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Eurobites: ETNO et al rage again over GIA

Also in today's EMEA regional roundup: Vodafone brings 5G to German autobahns; a robot apocalypse is unlikely; Cellnex hires GSMA regulatory hotshot.

Paul Rainford

February 2, 2024

3 Min Read
(Source: Russell Kord/Alamy Stock Photo)
  • The usual-suspect telecom lobby groups have joined forces once again to express their disgruntlement at various proposals contained in the Gigabit Infrastructure Act, a set of regulations currently grinding through the convoluted cogs of the European Commission. Warning of "unintended consequences" if the proposals are implemented in their current form, ECTA, ETNO, GIGAEurope and GSMA claim in their joint statement that the Act risks becoming a measure that "penalises telecoms operators, without producing any real benefit in terms of administrative simplification." One measure they had their hearts set on – and which now looks at risk – is the principle of "tacit approvals," whereby fiber installation would be allowed when construction permits are not granted within "a reasonable timeframe." Concluding their tirade, the lobby supergroup says: "Unless the original spirit of the European Commission proposal is preserved, the EU telecom industry believes that retaining current rules would be less damaging to network roll-out than implementing an ill-conceived Regulation. This risks leaving a damaging legacy on our sector under the remaining EU mandate." (See Eurobites: Telco lobby wants certainty on GIA.)

  • Vodafone has signed a deal with government agency Autobahn GmbH to bring 5G to all German motorways by 2028 at the latest. Autobahn will provide Vodafone with state-owned land for new mast sites, such as rest areas or in motorway maintenance depots. By the end of 2026, Vodafone plans to install 150 additional 5G sites along its 13,200km motorway network. Another 1,000 construction projects will be focused on expanding the capacity of existing sites. Vodafone Germany currently operates more than 6,000 cell sites covering motorway routes and tunnels.

  • "A robot apocalypse is not likely." That, for the short-attention-span world-view of the Eurobites team, is the key takeaway from a report into the growth of AI large language models (LLMs) carried out by the UK's Communications and Digital Committee. In the eyes of this theoretically independent body, the UK government's AI focus to date has "skewed too far towards a narrow view of AI safety." And, the committee adds, if the government fails to "rebalance," the UK will fail to take advantage of the opportunities presented by admittedly scary LLMs, fall behind international competitors and be in the thrall of overseas tech firms for ever more. The UK government now has two months in which to respond to the committee's various thoughts and recommendations.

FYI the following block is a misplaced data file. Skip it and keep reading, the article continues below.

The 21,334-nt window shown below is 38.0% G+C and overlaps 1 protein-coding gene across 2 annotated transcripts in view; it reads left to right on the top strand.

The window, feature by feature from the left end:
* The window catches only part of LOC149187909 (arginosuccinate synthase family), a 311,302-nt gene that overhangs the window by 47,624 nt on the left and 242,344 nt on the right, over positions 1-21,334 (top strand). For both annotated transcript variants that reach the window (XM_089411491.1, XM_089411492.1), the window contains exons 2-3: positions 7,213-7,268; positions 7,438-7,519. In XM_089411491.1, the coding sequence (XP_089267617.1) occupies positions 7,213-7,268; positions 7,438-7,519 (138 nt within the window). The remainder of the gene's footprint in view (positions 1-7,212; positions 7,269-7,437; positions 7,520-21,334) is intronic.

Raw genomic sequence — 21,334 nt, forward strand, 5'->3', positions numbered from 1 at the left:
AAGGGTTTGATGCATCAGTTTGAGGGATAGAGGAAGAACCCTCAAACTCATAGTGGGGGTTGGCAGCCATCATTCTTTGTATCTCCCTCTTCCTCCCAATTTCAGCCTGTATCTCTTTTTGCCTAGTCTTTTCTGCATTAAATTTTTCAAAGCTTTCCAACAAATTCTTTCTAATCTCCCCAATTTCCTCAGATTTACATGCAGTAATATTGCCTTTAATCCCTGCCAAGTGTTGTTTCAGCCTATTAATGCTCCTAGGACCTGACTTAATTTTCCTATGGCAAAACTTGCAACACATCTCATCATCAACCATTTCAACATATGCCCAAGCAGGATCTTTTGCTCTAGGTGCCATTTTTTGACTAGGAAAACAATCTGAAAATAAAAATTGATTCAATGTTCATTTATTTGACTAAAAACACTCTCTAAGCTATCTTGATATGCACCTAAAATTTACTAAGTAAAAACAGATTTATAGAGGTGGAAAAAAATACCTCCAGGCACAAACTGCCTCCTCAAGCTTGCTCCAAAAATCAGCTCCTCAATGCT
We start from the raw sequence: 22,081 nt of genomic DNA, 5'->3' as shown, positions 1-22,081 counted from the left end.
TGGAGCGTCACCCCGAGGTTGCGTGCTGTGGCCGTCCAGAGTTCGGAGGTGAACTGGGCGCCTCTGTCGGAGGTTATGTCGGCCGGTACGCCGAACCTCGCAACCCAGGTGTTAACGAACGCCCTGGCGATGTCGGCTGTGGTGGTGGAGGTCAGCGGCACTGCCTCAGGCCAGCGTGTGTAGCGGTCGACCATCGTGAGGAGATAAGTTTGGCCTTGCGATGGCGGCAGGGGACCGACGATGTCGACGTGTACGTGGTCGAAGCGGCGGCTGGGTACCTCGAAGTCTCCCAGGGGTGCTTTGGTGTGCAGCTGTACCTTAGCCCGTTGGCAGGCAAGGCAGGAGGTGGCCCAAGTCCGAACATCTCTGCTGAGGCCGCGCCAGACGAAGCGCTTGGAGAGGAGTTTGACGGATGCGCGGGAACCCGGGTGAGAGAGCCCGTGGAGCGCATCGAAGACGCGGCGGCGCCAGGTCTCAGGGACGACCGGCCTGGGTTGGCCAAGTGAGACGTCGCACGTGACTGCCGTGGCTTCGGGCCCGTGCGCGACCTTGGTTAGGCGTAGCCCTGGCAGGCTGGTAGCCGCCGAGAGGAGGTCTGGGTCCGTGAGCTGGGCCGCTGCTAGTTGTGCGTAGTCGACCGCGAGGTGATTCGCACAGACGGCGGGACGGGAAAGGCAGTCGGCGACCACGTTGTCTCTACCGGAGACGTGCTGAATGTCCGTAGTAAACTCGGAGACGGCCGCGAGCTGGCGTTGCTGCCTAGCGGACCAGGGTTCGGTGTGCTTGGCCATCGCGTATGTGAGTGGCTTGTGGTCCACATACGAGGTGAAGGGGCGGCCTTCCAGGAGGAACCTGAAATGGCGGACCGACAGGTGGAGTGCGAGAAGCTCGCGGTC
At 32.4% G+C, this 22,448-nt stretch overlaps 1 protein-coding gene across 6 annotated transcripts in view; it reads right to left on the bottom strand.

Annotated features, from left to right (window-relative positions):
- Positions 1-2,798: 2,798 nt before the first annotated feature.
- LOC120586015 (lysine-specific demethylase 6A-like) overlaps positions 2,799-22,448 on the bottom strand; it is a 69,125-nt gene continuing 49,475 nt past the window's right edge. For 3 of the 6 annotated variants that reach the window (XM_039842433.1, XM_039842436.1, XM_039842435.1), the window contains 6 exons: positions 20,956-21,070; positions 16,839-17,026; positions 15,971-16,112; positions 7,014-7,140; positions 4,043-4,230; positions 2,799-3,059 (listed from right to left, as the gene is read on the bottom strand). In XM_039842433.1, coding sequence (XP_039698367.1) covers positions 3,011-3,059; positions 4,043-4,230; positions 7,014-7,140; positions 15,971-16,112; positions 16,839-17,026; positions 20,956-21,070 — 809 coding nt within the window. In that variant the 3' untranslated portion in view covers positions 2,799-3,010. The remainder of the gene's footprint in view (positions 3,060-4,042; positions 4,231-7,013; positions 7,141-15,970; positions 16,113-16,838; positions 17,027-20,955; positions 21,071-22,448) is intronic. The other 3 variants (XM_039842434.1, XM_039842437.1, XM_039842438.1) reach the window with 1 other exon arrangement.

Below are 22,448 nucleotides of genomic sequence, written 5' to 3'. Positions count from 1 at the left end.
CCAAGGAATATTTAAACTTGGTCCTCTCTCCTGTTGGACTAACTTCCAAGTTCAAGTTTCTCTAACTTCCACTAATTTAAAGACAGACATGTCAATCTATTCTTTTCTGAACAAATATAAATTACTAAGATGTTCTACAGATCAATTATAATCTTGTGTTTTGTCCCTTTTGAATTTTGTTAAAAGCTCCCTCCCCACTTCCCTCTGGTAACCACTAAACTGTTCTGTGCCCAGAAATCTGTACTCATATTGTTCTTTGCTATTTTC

• A1 Group has made changes to its management teams in central Europe, prompted by the imminent departure of Jiří Dvorjančanský, current CEO A1 Croatia and A1 Macedonia, who will leave A1 by the end of May 2024. Dejan Turk, currently CEO of A1 Serbia and A1 Slovenia, becomes CEO of A1 Slovenia and A1 Croatia, while Judit Albers will take over the role of CEO for A1 Serbia. Metodija Mirchev, currently executive director for A1 Macedonia, will now directly report to A1 Group as the new CEO of A1 Macedonia.

  • Further south, in Spain, towers giant Cellnex has cannily appointed former GSMA regulatory affairs guru Daniel Pataki as its new director of regulation and European affairs. Pataki will report directly to Cellnex CEO Marco Patuano and will join the company's executive committee.

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About the Author(s)

Paul Rainford

Assistant Editor, Europe, Light Reading

Paul is based on the Isle of Wight, a rocky outcrop off the English coast that is home only to a colony of technology journalists and several thousand puffins.

He has worked as a writer and copy editor since the age of William Caxton, covering the design industry, D-list celebs, tourism and much, much more.

During the noughties Paul took time out from his page proofs and marker pens to run a small hotel with his other half in the wilds of Exmoor. There he developed a range of skills including carrying cooked breakfasts, lying to unwanted guests and stopping leaks with old towels.

Now back, slightly befuddled, in the world of online journalism, Paul is thoroughly engaged with the modern world, regularly firing up his VHS video recorder and accidentally sending text messages to strangers using a chipped Nokia feature phone.

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